Juliet Gellatley, Viva!’s founder and director, is interviewed tonight on S4C about why Britain’s egg industry is cracked – and the answer is to go vegan. This in light of undercover footage showing awful conditions at a farm that supplied eggs to Tesco and Asda stores across...
Viva!’s exciting, high-speed tube action last week for World Egg Day was met with a surprised but overwhelmingly positive response by London commuters going about their daily business. Our new footage taken over the course of a year - and informative leaflets meant that commuters were left in
Help us raise awareness and change attitudes by taking part in the Viva! WEEKEND OF ACTION ON 14 - 16 OCTOBER 2016! Viva! is kick-starting a Weekend of Action for laying hens as part of our new Cracked campaign on World Egg Day, Friday 14 October.
ANIMAL CHARITY VIVA! is celebrating Trading Standards’ announcement that Noble Foods (who sell eggs in Tesco and other UK supermarkets) will amend “misleading” labelling on their ‘Big and Fresh’ eggs from caged hens.
However, the charity blasted the length of time it took Noble Foods to agree to change its packaging (8 months). Viva! also questioned why it took Trading Standards so long to bring about this change and questioned its ability to police large producers and ensure they do not mislead the public.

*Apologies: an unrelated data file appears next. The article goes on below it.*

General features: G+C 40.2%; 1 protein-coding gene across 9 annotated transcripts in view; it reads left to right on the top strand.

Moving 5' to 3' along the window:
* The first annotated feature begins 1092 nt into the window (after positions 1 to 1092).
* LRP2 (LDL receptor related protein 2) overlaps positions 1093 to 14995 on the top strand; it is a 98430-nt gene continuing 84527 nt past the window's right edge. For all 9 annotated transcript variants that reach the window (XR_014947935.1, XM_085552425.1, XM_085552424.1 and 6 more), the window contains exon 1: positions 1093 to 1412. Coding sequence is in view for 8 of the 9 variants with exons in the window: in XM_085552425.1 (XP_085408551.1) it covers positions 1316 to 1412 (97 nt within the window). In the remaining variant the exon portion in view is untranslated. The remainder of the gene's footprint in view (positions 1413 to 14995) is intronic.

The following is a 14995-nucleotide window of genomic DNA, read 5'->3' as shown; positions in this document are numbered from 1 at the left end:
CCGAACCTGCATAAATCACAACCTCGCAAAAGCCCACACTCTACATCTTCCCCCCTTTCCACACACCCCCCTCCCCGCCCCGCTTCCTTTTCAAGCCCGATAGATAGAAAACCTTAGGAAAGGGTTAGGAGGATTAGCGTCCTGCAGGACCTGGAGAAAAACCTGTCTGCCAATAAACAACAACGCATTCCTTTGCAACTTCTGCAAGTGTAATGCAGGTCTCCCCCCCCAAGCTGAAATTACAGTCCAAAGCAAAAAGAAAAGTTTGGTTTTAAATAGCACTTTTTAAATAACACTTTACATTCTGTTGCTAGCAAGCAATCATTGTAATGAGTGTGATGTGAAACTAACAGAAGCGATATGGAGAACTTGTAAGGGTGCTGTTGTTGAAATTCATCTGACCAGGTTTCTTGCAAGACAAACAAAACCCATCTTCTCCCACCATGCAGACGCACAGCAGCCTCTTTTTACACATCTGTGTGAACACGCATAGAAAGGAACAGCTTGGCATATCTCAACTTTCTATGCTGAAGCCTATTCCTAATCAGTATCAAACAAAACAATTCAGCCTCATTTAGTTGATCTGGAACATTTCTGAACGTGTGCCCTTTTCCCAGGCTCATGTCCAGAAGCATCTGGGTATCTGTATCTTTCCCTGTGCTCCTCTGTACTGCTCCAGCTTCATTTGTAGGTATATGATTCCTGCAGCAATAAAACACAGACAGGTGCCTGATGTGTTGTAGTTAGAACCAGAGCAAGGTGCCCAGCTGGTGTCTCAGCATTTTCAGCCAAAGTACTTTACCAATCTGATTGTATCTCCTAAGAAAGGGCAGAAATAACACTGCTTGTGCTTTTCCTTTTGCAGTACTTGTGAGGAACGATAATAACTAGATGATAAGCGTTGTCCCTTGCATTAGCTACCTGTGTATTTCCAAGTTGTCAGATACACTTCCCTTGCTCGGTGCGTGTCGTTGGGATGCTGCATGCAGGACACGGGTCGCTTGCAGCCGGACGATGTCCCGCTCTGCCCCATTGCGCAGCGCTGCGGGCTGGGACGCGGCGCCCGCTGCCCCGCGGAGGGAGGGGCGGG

Free-range egg farm exposè reaches thousands in Metro! Viva!’s undercover investigation at a free-range egg farm in Lincolnshire has been featured in both the Metro and local press today , reaching thousands of people. Many of whom may believe ‘buying local’, means ‘...
Another side of egg production was the battery cage – a byword for cruelty for decades.
However, they are now being replaced across Europe by – yes you guessed it – another cage. Optimistically described as ‘enriched’, hens are still packed into wire prisons – prisons with a little more space. There is some cursory ‘environmental enrichment’ but there is no escaping the fact that it is still a cage.
Hatcheries across Britain produce millions of hens to replace their ‘worn out’ sisters (most killed at just 72 weeks), but not every bird makes it out of the hatchery alive. To be precise, half of them don’t. The fate of male chicks was one of the egg industry’s best kept secrets – until now.